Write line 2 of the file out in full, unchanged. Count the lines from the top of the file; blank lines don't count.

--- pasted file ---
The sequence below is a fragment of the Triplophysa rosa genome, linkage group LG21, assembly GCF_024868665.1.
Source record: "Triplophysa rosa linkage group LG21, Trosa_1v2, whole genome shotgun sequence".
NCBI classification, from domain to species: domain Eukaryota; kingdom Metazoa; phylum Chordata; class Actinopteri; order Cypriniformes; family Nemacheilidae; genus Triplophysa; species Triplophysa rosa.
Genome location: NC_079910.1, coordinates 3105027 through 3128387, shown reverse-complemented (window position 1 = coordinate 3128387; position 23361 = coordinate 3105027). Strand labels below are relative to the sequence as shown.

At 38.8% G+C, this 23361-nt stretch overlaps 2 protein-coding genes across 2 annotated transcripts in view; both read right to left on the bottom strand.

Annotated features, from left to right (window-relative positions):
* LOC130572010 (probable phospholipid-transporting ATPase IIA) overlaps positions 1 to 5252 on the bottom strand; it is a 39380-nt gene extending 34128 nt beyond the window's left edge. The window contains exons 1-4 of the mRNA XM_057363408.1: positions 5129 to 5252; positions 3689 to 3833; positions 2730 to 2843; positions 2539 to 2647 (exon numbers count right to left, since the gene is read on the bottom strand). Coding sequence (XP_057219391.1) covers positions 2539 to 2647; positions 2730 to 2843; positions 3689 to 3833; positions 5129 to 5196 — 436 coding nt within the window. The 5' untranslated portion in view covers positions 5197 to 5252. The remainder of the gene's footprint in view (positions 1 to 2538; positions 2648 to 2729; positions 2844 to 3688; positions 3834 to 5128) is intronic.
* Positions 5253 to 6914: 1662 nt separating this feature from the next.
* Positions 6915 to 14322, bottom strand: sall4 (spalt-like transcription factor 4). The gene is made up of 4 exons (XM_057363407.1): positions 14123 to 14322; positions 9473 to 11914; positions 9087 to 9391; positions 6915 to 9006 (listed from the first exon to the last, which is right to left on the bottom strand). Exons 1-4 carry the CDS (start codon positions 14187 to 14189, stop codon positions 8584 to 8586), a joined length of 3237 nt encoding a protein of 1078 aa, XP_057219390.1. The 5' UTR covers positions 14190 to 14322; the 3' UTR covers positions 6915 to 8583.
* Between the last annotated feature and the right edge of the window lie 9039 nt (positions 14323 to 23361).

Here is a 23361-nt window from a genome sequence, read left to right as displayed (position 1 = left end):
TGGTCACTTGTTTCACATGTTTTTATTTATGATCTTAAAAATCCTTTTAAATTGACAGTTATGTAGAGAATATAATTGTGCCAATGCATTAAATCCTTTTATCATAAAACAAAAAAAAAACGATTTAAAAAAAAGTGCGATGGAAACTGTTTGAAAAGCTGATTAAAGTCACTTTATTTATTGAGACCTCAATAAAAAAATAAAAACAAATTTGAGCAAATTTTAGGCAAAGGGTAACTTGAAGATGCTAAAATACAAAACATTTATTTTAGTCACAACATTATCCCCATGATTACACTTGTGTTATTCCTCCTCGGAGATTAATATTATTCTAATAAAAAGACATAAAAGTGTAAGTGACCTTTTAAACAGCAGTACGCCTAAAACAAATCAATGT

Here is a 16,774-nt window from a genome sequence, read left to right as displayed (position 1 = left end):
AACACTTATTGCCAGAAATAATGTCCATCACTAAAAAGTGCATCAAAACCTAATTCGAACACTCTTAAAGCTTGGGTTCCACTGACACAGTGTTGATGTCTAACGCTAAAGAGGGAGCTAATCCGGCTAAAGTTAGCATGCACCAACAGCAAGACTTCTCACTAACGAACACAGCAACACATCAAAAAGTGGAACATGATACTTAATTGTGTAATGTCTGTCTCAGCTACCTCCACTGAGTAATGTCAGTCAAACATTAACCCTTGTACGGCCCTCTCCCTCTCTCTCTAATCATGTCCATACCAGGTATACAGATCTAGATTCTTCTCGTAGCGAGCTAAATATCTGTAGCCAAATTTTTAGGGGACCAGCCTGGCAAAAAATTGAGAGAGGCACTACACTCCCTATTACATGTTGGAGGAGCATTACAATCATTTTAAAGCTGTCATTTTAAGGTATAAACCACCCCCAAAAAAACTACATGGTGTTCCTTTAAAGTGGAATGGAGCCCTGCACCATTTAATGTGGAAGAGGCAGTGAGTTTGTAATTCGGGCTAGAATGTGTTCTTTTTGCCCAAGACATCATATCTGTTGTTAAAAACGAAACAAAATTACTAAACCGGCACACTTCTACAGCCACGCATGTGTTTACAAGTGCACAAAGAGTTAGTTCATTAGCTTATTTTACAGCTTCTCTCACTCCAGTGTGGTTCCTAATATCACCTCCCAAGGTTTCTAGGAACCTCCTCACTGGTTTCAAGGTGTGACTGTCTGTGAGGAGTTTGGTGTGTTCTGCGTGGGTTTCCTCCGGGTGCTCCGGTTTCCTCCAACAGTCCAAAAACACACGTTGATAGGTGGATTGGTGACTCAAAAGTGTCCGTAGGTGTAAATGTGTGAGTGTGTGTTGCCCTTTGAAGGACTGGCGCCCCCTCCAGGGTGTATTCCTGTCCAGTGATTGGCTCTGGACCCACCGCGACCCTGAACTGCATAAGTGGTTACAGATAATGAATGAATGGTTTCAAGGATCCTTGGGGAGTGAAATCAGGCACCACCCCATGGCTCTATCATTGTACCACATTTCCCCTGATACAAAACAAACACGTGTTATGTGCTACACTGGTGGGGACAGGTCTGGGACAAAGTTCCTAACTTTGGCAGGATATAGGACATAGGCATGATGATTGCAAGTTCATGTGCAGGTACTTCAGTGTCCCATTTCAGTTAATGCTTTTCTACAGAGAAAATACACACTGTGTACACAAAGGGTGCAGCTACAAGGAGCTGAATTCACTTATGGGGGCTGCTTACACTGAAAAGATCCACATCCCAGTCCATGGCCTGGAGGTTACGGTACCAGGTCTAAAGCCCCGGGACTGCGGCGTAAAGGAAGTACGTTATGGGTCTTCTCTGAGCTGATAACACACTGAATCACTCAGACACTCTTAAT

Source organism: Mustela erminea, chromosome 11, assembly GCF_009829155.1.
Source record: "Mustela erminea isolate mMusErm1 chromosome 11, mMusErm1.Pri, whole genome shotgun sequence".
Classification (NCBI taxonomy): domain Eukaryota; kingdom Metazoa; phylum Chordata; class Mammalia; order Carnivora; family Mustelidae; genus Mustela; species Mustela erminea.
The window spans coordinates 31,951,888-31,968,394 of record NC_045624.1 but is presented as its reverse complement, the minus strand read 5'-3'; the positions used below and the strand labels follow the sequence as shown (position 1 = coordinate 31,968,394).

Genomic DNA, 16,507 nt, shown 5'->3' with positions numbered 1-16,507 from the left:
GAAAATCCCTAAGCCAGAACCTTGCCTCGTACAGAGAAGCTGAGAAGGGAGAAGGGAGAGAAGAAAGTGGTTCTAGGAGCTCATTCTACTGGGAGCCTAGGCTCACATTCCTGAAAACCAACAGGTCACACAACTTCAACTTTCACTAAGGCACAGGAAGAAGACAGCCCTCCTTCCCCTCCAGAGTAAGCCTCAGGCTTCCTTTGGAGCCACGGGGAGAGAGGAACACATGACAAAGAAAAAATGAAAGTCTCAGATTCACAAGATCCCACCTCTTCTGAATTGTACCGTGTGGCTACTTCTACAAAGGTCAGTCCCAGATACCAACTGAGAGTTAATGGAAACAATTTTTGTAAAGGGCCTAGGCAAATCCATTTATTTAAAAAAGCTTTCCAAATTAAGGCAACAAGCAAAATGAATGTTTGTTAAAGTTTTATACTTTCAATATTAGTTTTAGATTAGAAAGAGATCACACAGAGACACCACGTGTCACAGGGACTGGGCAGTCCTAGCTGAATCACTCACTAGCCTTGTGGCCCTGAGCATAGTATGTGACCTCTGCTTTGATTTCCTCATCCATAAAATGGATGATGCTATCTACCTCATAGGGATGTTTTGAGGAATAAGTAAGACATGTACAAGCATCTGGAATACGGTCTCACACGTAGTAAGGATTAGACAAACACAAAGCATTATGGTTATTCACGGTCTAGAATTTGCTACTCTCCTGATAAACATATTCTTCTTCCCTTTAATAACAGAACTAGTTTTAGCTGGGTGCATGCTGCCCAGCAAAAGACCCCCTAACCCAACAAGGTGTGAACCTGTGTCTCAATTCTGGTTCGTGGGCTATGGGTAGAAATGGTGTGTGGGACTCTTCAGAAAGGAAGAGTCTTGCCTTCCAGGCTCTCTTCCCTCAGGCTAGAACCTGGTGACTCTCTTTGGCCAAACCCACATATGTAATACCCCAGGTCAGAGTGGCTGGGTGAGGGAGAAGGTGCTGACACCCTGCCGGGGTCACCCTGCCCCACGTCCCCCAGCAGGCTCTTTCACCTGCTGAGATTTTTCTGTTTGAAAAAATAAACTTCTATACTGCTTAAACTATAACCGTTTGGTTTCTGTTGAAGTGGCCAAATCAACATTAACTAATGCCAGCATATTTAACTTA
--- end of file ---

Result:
Source record: "Triplophysa rosa linkage group LG21, Trosa_1v2, whole genome shotgun sequence".